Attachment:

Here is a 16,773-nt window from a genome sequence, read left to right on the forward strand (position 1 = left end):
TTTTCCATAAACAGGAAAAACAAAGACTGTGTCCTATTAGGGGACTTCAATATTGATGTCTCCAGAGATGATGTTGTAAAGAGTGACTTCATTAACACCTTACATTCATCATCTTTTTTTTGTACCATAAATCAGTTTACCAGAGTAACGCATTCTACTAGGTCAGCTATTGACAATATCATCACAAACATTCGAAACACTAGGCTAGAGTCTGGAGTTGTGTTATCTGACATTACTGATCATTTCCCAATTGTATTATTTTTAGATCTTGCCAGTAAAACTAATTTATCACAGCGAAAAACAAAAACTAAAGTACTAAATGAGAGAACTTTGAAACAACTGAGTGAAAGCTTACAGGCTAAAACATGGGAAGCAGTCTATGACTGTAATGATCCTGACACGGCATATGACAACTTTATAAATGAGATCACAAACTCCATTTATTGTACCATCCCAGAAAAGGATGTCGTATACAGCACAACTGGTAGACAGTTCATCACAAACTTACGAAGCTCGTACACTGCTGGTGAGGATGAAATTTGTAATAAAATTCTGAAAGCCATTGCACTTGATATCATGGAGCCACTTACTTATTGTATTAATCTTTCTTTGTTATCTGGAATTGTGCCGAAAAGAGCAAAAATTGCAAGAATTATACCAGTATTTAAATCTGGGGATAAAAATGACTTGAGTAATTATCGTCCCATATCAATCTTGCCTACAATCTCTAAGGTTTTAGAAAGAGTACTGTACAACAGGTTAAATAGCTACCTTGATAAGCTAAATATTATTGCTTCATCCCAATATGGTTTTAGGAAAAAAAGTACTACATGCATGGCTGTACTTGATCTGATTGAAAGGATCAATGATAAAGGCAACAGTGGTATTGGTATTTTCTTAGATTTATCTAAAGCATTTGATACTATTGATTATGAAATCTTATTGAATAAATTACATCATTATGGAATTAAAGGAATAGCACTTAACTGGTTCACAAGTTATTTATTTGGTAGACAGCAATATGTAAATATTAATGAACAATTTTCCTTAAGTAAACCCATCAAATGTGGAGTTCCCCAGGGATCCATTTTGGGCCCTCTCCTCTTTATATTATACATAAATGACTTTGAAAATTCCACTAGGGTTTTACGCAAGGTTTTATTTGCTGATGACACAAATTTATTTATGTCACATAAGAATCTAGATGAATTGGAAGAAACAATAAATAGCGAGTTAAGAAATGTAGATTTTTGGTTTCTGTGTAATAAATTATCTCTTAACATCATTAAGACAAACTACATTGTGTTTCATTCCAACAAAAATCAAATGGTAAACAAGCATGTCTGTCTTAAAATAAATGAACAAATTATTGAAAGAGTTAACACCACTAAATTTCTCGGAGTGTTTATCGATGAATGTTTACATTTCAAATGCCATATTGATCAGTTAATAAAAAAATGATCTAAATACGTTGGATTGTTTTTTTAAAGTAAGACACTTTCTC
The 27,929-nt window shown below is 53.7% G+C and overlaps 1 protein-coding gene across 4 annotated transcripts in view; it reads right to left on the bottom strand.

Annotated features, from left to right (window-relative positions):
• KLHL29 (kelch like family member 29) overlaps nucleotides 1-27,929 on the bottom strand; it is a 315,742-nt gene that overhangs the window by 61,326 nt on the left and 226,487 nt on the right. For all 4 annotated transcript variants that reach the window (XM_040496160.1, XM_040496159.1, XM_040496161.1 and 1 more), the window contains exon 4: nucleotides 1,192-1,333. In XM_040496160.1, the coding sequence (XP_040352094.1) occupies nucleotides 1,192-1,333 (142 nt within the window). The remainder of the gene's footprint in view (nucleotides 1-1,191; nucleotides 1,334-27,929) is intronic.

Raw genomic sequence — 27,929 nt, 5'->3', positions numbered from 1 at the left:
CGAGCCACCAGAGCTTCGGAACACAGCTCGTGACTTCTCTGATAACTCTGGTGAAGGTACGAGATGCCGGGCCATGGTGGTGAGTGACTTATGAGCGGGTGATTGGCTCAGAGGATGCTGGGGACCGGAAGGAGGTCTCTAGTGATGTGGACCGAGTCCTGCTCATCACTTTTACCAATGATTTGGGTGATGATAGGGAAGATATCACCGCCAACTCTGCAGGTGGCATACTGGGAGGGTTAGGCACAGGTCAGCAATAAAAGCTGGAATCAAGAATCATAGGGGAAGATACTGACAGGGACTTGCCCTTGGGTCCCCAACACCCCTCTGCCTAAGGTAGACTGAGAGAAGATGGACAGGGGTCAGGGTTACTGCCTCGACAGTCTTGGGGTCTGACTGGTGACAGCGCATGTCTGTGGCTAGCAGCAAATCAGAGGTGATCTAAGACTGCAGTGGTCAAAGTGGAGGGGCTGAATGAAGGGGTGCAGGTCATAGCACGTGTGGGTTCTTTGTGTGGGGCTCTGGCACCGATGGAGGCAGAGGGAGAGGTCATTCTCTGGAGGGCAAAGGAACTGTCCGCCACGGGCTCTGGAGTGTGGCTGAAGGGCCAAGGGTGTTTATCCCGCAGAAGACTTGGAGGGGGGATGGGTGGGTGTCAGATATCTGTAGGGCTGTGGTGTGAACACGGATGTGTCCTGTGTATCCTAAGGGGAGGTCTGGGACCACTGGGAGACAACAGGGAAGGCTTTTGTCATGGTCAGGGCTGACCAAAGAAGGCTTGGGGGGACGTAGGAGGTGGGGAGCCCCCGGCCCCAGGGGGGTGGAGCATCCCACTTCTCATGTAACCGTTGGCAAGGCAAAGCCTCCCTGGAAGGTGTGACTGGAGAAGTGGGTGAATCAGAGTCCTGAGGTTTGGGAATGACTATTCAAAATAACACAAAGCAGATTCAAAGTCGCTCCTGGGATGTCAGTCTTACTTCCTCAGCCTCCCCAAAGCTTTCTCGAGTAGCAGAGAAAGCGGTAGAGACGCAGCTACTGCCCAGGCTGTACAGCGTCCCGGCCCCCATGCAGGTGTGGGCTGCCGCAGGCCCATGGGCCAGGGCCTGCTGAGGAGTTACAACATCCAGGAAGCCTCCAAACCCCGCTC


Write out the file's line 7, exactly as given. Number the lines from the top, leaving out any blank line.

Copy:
CGAGCCACCAGAGCTTCGGAACACAGCTCGTGACTTCTCTGATAACTCTGGTGAAGGTACGAGATGCCGGGCCATGGTGGTGAGTGACTTATGAGCGGGTGATTGGCTCAGAGGATGCTGGGGACCGGAAGGAGGTCTCTAGTGATGTGGACCGAGTCCTGCTCATCACTTTTACCAATGATTTGGGTGATGATAGGGAAGATATCACCGCCAACTCTGCAGGTGGCATACTGGGAGGGTTAGGCACAGGTCAGCAATAAAAGCTGGAATCAAGAATCATAGGGGAAGATACTGACAGGGACTTGCCCTTGGGTCCCCAACACCCCTCTGCCTAAGGTAGACTGAGAGAAGATGGACAGGGGTCAGGGTTACTGCCTCGACAGTCTTGGGGTCTGACTGGTGACAGCGCATGTCTGTGGCTAGCAGCAAATCAGAGGTGATCTAAGACTGCAGTGGTCAAAGTGGAGGGGCTGAATGAAGGGGTGCAGGTCATAGCACGTGTGGGTTCTTTGTGTGGGGCTCTGGCACCGATGGAGGCAGAGGGAGAGGTCATTCTCTGGAGGGCAAAGGAACTGTCCGCCACGGGCTCTGGAGTGTGGCTGAAGGGCCAAGGGTGTTTATCCCGCAGAAGACTTGGAGGGGGGATGGGTGGGTGTCAGATATCTGTAGGGCTGTGGTGTGAACACGGATGTGTCCTGTGTATCCTAAGGGGAGGTCTGGGACCACTGGGAGACAACAGGGAAGGCTTTTGTCATGGTCAGGGCTGACCAAAGAAGGCTTGGGGGGACGTAGGAGGTGGGGAGCCCCCGGCCCCAGGGGGGTGGAGCATCCCACTTCTCATGTAACCGTTGGCAAGGCAAAGCCTCCCTGGAAGGTGTGACTGGAGAAGTGGGTGAATCAGAGTCCTGAGGTTTGGGAATGACTATTCAAAATAACACAAAGCAGATTCAAAGTCGCTCCTGGGATGTCAGTCTTACTTCCTCAGCCTCCCCAAAGCTTTCTCGAGTAGCAGAGAAAGCGGTAGAGACGCAGCTACTGCCCAGGCTGTACAGCGTCCCGGCCCCCATGCAGGTGTGGGCTGCCGCAGGCCCATGGGCCAGGGCCTGCTGAGGAGTTACAACATCCAGGAAGCCTCCAAACCCCGCTC